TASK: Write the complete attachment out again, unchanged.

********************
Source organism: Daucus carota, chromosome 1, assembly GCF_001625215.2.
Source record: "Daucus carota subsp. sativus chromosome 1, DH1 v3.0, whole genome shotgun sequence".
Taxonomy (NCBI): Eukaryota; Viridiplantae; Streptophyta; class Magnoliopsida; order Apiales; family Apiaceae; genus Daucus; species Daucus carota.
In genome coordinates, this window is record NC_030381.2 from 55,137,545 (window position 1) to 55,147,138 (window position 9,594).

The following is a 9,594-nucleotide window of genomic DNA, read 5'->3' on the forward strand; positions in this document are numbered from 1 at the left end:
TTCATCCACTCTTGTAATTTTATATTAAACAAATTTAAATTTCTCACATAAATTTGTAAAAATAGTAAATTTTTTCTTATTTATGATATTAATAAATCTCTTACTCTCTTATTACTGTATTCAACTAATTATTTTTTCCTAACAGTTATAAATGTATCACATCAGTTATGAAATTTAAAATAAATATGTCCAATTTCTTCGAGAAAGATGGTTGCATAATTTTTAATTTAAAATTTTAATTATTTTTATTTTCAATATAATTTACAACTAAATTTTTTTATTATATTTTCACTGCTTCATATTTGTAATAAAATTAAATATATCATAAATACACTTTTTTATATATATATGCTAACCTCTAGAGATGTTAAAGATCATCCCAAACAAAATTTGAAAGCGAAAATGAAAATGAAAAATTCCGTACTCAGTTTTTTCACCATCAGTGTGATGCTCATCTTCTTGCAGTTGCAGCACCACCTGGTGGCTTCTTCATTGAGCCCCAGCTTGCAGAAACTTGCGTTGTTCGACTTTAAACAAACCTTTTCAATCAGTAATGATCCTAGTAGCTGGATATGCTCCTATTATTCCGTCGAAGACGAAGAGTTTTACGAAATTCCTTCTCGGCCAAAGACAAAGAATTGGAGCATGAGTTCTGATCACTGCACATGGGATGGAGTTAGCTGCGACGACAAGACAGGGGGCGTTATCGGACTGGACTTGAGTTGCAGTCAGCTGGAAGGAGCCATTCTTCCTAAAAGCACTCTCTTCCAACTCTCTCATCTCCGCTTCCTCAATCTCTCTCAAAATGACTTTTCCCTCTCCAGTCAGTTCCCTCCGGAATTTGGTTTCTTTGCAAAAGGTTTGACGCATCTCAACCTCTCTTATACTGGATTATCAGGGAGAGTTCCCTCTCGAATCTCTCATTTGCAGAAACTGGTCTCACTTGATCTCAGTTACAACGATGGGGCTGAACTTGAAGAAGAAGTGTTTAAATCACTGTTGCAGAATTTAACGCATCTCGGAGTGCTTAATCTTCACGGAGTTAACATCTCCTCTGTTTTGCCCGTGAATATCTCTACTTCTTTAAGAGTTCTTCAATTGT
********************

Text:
Source organism: Daucus carota, chromosome 1, assembly GCF_001625215.2.
Source record: "Daucus carota subsp. sativus chromosome 1, DH1 v3.0, whole genome shotgun sequence".
Taxonomy (NCBI): Eukaryota; Viridiplantae; Streptophyta; class Magnoliopsida; order Apiales; family Apiaceae; genus Daucus; species Daucus carota.
In genome coordinates, this window is record NC_030381.2 from 55,137,545 (window position 1) to 55,147,138 (window position 9,594).

The following is a 9,594-nucleotide window of genomic DNA, read 5'->3' on the forward strand; positions in this document are numbered from 1 at the left end:
TTCATCCACTCTTGTAATTTTATATTAAACAAATTTAAATTTCTCACATAAATTTGTAAAAATAGTAAATTTTTTCTTATTTATGATATTAATAAATCTCTTACTCTCTTATTACTGTATTCAACTAATTATTTTTTCCTAACAGTTATAAATGTATCACATCAGTTATGAAATTTAAAATAAATATGTCCAATTTCTTCGAGAAAGATGGTTGCATAATTTTTAATTTAAAATTTTAATTATTTTTATTTTCAATATAATTTACAACTAAATTTTTTTATTATATTTTCACTGCTTCATATTTGTAATAAAATTAAATATATCATAAATACACTTTTTTATATATATATGCTAACCTCTAGAGATGTTAAAGATCATCCCAAACAAAATTTGAAAGCGAAAATGAAAATGAAAAATTCCGTACTCAGTTTTTTCACCATCAGTGTGATGCTCATCTTCTTGCAGTTGCAGCACCACCTGGTGGCTTCTTCATTGAGCCCCAGCTTGCAGAAACTTGCGTTGTTCGACTTTAAACAAACCTTTTCAATCAGTAATGATCCTAGTAGCTGGATATGCTCCTATTATTCCGTCGAAGACGAAGAGTTTTACGAAATTCCTTCTCGGCCAAAGACAAAGAATTGGAGCATGAGTTCTGATCACTGCACATGGGATGGAGTTAGCTGCGACGACAAGACAGGGGGCGTTATCGGACTGGACTTGAGTTGCAGTCAGCTGGAAGGAGCCATTCTTCCTAAAAGCACTCTCTTCCAACTCTCTCATCTCCGCTTCCTCAATCTCTCTCAAAATGACTTTTCCCTCTCCAGTCAGTTCCCTCCGGAATTTGGTTTCTTTGCAAAAGGTTTGACGCATCTCAACCTCTCTTATACTGGATTATCAGGGAGAGTTCCCTCTCGAATCTCTCATTTGCAGAAACTGGTCTCACTTGATCTCAGTTACAACGATGGGGCTGAACTTGAAGAAGAAGTGTTTAAATCACTGTTGCAGAATTTAACGCATCTCGGAGTGCTTAATCTTCACGGAGTTAACATCTCCTCTGTTTTGCCCGTGAATATCTCTACTTCTTTAAGAGTTCTTCAATTGT